). Thus, it is possible that structural abnormalities related to formation and size of alveoli may play a role in the abnormal hyperresponsive phenotype observed in these mice. Alternatively, the parenchymal defect in the αERKO mice could be secondary to airway narrowing.
The reduced airway responsiveness to methacholine after ovariectomy of the αERKO mice suggests that ovarian products may play a role in the hyperresponsive phenotype. However, the lack of an effect of estrogen supplementation or ovariectomy on airway responsiveness in wild-type mice suggests that estrogen alone is not the only culprit. One possible explanation for these findings may be that the absence of ERα allows ERβ to predominate in this model. ERα and ERβ have distinct expression patterns, with some organs having a predominance of one receptor over the other and other tissues having comparable expression of both receptors (16
). Studies with αERKO and βERKO mice have revealed that these receptors have both overlapping and unique (and sometimes opposite) roles in mediating estrogen-dependent action in vivo
. Both receptors are expressed in the lung, with ERβ levels being higher than ERα levels (16
). Studies have revealed that there is a complex interplay between ERα and ERβ in the regulation and autoregulation of their respective promoters (44
) and that some of the biological functions of one receptor may be dependent on the presence of the other receptor (16
). In the present study, estrogen may produce different effects via ERβ, and the observed hyperresponsive phenotype in αERKO mice may be due to an altered estrogen response rather than an absent one, as has been postulated with other phenotypes displayed by these mice (46
). An alternative possibility could be that the hyperresponsive phenotype is driven by an ovarian product other than estrogen, such as an androgen. In this regard, the ovaries of the αERKO mice produce 17β-hydroxysteroid dehydrogenase type III, an enzyme normally found only in testes, which converts androstenedione to testosterone. Indeed, αERKO females have elevated plasma levels of androgens, similar to those seen in wild-type males (23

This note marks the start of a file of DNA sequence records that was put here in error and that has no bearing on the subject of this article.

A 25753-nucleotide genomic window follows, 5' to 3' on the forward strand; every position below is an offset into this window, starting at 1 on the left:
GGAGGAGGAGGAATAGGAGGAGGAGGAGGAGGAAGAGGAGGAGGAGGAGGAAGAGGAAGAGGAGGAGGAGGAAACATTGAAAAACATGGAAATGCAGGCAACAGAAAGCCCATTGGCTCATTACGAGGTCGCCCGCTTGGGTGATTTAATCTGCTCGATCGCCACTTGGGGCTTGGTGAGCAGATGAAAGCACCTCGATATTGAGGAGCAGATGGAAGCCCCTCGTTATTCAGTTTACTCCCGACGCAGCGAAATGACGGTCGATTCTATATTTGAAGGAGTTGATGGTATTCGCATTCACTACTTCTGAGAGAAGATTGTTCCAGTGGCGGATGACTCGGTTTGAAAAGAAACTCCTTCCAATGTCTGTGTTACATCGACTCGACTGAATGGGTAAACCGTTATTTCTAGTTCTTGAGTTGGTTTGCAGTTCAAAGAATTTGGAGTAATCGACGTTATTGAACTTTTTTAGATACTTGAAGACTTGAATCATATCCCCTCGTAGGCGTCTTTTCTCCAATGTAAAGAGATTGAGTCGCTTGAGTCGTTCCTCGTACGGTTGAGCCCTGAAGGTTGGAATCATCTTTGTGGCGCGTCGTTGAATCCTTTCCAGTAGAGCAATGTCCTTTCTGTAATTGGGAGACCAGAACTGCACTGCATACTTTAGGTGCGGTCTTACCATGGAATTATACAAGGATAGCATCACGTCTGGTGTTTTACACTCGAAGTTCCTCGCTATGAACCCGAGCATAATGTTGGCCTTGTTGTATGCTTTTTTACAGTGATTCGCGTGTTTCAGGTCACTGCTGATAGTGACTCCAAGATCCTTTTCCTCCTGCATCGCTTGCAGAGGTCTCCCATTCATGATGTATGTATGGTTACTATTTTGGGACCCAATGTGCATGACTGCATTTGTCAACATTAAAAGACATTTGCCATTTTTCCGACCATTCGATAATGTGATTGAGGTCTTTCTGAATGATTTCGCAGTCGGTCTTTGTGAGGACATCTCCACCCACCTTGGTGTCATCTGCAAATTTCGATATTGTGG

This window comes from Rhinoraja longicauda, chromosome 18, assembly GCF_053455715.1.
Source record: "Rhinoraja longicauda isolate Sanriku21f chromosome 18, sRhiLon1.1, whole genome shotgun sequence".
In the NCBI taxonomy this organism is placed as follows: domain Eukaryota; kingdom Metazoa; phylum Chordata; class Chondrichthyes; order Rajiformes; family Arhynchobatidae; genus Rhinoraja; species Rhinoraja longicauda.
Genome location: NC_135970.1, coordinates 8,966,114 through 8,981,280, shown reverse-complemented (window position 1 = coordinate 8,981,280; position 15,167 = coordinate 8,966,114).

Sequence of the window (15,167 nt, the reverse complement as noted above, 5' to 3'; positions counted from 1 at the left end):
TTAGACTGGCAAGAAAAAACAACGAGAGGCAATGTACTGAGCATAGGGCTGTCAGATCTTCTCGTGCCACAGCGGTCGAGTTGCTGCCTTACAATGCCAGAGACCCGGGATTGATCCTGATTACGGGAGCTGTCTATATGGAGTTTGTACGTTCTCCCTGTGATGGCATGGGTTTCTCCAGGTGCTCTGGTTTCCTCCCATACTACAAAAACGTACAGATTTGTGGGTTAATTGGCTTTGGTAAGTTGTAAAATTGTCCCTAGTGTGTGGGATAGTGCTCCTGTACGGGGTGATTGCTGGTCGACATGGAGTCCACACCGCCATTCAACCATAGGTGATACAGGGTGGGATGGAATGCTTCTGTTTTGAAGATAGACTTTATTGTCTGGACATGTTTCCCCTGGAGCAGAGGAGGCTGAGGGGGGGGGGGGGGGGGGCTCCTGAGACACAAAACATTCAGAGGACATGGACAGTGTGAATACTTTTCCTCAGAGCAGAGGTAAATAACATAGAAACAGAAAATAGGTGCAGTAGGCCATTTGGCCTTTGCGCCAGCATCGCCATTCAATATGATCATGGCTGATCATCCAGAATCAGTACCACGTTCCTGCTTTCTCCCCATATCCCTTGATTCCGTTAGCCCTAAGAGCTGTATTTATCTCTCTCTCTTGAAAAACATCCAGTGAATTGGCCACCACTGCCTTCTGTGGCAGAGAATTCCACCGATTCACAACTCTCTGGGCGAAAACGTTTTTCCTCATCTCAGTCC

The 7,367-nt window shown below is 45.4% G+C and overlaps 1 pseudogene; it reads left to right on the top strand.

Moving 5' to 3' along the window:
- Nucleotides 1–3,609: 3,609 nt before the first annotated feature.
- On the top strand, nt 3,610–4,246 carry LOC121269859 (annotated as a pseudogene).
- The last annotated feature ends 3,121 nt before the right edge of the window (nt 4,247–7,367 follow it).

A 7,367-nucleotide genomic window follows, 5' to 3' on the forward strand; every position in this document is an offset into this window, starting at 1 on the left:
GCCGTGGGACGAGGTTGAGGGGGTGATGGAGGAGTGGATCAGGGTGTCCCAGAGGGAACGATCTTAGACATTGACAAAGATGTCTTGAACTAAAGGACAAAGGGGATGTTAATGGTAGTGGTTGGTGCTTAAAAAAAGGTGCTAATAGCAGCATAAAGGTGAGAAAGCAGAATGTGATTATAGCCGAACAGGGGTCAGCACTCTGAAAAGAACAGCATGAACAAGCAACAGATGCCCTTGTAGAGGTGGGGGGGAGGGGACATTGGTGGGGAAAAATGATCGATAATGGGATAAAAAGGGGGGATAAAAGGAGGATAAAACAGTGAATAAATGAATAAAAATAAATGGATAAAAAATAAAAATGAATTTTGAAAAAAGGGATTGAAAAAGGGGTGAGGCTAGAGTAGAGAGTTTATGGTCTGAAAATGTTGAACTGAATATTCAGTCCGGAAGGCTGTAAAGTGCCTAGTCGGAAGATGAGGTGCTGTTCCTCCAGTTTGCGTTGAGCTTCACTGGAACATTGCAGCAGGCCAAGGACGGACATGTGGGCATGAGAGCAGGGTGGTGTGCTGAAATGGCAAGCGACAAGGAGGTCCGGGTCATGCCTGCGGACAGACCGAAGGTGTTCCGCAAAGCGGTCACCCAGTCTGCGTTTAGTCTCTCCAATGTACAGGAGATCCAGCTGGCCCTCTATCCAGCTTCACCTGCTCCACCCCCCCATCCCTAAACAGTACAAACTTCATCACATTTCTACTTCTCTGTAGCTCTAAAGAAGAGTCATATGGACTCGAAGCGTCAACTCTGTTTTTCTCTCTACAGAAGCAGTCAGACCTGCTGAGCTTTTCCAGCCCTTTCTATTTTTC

Estrogen has been shown to modulate the density of muscarinic receptors in vivo
in extrapulmonary tissues (49
), but there are no reports of estrogen modulation of muscarinic receptor expression or function in the lung. Importantly, expression of the M2 muscarinic receptor is markedly reduced in αERKO female mice relative to wild-type control mice. Consistent with this finding, tracheas from αERKO female mice release more ACh in response to electrical field stimulation than tracheas from wild-type control mice. Furthermore, the lack of effect of gallamine, a selective M2 muscarinic receptor antagonist, on the contractile response of αERKO tracheas to electrical field stimulation conclusively demonstrates M2 muscarinic receptor dysfunction in these mice. Together, these data indicate that one potential mechanism for airway hyperresponsiveness in αERKO female mice could be down-regulation of M2 muscarinic receptor expression and function leading to increased ACh in the neuromuscular junction and resulting in enhanced bronchoconstriction after cholinergic agonist stimulation.
In light of our finding that αERKO mice are also hyperresponsive to inhaled serotonin, it is possible that a reflex mechanism may be contributing to the generalized airway hyperresponsiveness in these mice. It is generally assumed that the response to methacholine reflects only a direct effect of the agonist on airway smooth muscle. However, studies suggest that a substantial component of the airway smooth muscle response to cholinergic agonists depends on a vagally mediated reflex (51
). For example, administering cholinergic agonists increases the firing of sensory nerves in the lung, and vagotomy decreases the bronchoconstrictive response to methacholine (52
). Studies suggest that, in the mouse, the respiratory response to serotonin also involves a vagal reflex (54
). Blockade of muscarinic M2 receptors with the subtype selective antagonist gallamine potentiates vagally induced bronchoconstriction by increasing ACh release (55
). In addition, dysfunctional muscarinic M2 receptors have been shown to enhance reflex bronchoconstriction (56